With Mother’s Day coming this weekend I’ve seen a few posts this week giving Mother’s Day a pretty bad rap with arguments against consumerism or insensitivity to those who have lost mothers, or women who may long to be mothers and are yet to be, all of which are valid points.
When I first read a few of these posts though, I was pretty annoyed and I had to stop for a while and really figure out why I was letting it get to me. It wasn’t just because I am a mother. I agreed with a lot of the points.
- Yes, virtually EVERY holiday is hugely commercialized and encourages gross and greedy consumerism.
- Yes, we all know someone who grieves for their mother or for the children they do not have and we have a responsibility to show freely our love, support and sensitivity to those women.
- No, mothers are not inherently superior to other people on our planet.
- Yes, we should love and show our gratitude for our mothers every day of the year, not on one specific day only.
Can I argue though, that we’re villainizing the wrong thing? We are humans with a desire for ritual, tradition and extra reasons to open our hearts and show our love. We CAN choose to celebrate each other a little bit more on specific days without feeding into consumerism. I’m going to argue that there is positivity in the designation of a special day as a reminder to be grateful all year for the people in our lives. Holidays aren’t the problem.
Greed is the problem. Fear is the problem. Comparison is the problem. All of these are the thieves of joy.
We can choose to intentionally celebrate each other every year on our birthdays. We can choose to intentionally celebrate our fathers each year on Father’s Day, and our Mothers on Mother’s Day. We can choose to celebrate the Earth, teachers, veterans, the Solstice, LOVE, and freedom a little more intentionally with the gentle reminder of a day specifically designated for the celebration of each. We can do it by sending our thoughts of gratitude to the person, to God, to the universe. We can do it by handwritten notes, hugs, kisses, wildflowers, bonfires, feasts, rituals, dancing, or even a store bought gift. We can choose not to judge people who celebrate differently than we do, and choose to send out love and positive energy rather then comparison or condemnation.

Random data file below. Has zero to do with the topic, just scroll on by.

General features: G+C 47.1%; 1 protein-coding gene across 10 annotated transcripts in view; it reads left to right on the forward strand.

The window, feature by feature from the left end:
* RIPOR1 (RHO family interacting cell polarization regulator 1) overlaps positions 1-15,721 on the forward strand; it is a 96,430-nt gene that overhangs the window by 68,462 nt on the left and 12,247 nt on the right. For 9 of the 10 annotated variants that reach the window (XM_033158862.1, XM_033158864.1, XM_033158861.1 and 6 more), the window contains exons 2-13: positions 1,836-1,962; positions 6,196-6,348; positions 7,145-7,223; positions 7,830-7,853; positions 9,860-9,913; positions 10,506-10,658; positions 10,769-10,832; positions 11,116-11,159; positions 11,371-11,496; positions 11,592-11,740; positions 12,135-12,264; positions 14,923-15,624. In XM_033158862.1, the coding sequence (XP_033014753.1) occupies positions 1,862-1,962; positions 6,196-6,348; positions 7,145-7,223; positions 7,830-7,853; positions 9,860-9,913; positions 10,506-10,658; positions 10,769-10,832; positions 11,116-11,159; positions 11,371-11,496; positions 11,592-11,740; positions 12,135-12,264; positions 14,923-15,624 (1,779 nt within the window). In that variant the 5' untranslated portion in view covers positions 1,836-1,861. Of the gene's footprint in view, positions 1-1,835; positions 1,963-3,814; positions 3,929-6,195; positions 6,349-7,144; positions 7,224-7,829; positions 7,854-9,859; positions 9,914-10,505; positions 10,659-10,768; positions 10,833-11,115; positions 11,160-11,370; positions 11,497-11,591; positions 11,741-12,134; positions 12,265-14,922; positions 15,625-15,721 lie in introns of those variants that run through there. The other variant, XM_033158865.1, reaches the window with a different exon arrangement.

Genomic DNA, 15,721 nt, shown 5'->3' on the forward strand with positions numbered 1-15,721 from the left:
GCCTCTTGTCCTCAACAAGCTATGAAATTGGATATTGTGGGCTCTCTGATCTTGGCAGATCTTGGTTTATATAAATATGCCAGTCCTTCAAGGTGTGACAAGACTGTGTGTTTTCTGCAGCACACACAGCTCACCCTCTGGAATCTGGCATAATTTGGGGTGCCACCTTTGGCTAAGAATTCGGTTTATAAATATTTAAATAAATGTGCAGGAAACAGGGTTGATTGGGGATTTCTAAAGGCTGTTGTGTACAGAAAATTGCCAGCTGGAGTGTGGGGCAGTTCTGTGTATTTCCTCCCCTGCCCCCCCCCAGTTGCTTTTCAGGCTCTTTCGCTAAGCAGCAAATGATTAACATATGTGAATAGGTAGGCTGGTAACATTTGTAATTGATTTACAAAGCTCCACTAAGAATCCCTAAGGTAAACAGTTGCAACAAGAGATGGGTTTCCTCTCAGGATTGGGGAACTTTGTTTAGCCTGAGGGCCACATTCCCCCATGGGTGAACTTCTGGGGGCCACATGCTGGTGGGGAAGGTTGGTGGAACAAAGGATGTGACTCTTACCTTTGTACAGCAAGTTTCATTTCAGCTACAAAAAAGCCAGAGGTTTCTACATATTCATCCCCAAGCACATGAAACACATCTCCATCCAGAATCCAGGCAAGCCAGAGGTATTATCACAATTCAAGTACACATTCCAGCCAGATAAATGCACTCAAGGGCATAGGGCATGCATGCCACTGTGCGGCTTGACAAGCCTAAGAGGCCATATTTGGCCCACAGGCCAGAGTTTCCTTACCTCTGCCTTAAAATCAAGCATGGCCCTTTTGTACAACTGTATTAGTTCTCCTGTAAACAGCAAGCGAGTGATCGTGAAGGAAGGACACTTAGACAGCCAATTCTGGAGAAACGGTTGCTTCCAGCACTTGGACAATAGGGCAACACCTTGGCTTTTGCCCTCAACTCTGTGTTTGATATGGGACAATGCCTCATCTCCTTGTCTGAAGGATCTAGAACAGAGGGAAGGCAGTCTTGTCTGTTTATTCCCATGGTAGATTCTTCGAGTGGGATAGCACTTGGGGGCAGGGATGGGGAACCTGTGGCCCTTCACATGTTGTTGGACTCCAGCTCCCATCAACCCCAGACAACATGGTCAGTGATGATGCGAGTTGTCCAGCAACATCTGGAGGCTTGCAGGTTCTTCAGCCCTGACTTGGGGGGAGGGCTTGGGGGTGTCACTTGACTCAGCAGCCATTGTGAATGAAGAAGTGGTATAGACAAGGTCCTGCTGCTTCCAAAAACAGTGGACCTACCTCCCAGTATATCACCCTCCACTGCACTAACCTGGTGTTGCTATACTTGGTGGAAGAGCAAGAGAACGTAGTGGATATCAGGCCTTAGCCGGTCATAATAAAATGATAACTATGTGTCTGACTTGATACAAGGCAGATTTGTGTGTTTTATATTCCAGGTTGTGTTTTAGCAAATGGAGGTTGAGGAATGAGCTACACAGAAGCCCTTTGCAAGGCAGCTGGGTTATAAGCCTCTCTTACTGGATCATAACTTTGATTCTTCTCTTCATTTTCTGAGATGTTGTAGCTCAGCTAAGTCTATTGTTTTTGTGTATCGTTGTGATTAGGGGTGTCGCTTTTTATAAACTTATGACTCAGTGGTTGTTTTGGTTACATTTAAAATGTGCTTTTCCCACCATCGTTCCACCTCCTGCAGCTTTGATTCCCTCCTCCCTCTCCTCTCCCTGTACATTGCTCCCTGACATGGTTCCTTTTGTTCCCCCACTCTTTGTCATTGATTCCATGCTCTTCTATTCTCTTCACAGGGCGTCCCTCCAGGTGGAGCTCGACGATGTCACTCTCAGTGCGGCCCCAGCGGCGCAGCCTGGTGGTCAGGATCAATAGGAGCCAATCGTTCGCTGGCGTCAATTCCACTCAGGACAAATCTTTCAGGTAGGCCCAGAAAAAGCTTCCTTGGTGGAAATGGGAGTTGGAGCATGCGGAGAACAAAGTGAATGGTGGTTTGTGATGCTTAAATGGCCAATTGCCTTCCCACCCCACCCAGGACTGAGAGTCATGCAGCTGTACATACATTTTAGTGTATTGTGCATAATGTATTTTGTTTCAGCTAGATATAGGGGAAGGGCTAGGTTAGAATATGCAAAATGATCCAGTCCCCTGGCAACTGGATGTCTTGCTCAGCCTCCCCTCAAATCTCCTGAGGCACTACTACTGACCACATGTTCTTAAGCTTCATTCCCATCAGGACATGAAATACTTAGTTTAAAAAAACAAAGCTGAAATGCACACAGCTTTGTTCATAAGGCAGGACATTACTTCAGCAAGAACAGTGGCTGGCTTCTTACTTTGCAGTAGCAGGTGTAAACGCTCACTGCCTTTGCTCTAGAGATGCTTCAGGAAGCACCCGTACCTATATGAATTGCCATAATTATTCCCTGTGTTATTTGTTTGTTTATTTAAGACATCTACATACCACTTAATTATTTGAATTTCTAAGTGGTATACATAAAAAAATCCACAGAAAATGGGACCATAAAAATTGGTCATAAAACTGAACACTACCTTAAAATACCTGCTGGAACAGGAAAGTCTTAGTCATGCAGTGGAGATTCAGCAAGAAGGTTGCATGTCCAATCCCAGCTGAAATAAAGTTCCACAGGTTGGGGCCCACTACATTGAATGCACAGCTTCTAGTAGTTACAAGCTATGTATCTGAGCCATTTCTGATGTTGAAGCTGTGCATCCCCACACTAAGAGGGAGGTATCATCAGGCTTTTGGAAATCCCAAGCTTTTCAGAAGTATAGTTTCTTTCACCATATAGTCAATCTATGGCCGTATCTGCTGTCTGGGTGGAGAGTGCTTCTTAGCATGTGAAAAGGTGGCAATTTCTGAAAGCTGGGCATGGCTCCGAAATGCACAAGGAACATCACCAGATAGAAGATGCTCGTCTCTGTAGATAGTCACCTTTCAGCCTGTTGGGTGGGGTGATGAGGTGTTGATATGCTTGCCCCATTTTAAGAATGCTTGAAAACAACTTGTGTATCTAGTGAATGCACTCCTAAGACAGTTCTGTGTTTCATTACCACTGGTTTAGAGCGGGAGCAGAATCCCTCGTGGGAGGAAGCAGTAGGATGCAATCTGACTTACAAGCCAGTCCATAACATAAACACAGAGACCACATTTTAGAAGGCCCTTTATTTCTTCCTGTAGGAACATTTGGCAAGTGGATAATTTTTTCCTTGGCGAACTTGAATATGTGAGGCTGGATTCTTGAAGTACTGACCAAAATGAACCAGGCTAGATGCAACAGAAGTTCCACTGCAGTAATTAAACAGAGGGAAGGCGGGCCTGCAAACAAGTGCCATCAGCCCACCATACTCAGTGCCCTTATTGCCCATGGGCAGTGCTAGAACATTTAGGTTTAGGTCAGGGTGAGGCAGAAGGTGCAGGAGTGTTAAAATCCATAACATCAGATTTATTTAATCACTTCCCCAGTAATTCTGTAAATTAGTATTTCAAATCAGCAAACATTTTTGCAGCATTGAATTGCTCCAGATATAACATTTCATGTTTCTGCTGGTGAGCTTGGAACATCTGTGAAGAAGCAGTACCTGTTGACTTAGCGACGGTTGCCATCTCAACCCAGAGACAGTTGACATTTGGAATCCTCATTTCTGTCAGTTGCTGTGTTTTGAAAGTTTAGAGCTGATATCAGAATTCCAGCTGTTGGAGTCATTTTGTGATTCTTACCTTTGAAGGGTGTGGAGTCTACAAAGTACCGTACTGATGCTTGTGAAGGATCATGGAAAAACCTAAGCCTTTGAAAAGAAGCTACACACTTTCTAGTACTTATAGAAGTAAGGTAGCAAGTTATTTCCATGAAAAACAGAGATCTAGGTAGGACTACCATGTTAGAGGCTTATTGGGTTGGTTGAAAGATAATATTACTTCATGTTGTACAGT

This intentional celebration does not mean you are automatically demeaning everyone else who doesn’t fall into that category. Yes, there are people who do demean, judge, compare and condemn. We should not let them rob the holidays of the joy that we can assign to them. When did it become wrong to celebrate someone for something just because EVERYONE else didn’t have or wasn’t that “something.”
There are strong and wondrous women who are mothers. There are equally strong and wondrous women who are not and want more than anything to be or those who choose not to be mothers. All of these women are magically different and unique and I celebrate you all. We all have our own paths, our darkness, our struggles and challenges. We all have the choice to celebrate and support each other on our separate and collective paths, or to compare ourselves to others and condemn our differences.
Gabby Bernstein in “The Universe Has Your Back” explains that at the end of the day, the energy we are sending out is always manifesting one of two things. Fear or love. If our energy is negative, judgmental, angry, condemning or unforgiving we are manifesting fear. For me, celebrating mothers on Mother’s Day is manifesting love and choosing joy.
The motherhood passage is challenging, frightening, rewarding, transformative and shows the woman in the process more strength and love than she ever knew she previously had. I think we can all agree on that.
Celebrate your mother in whatever way manifests the most joy for you and choose love over fear.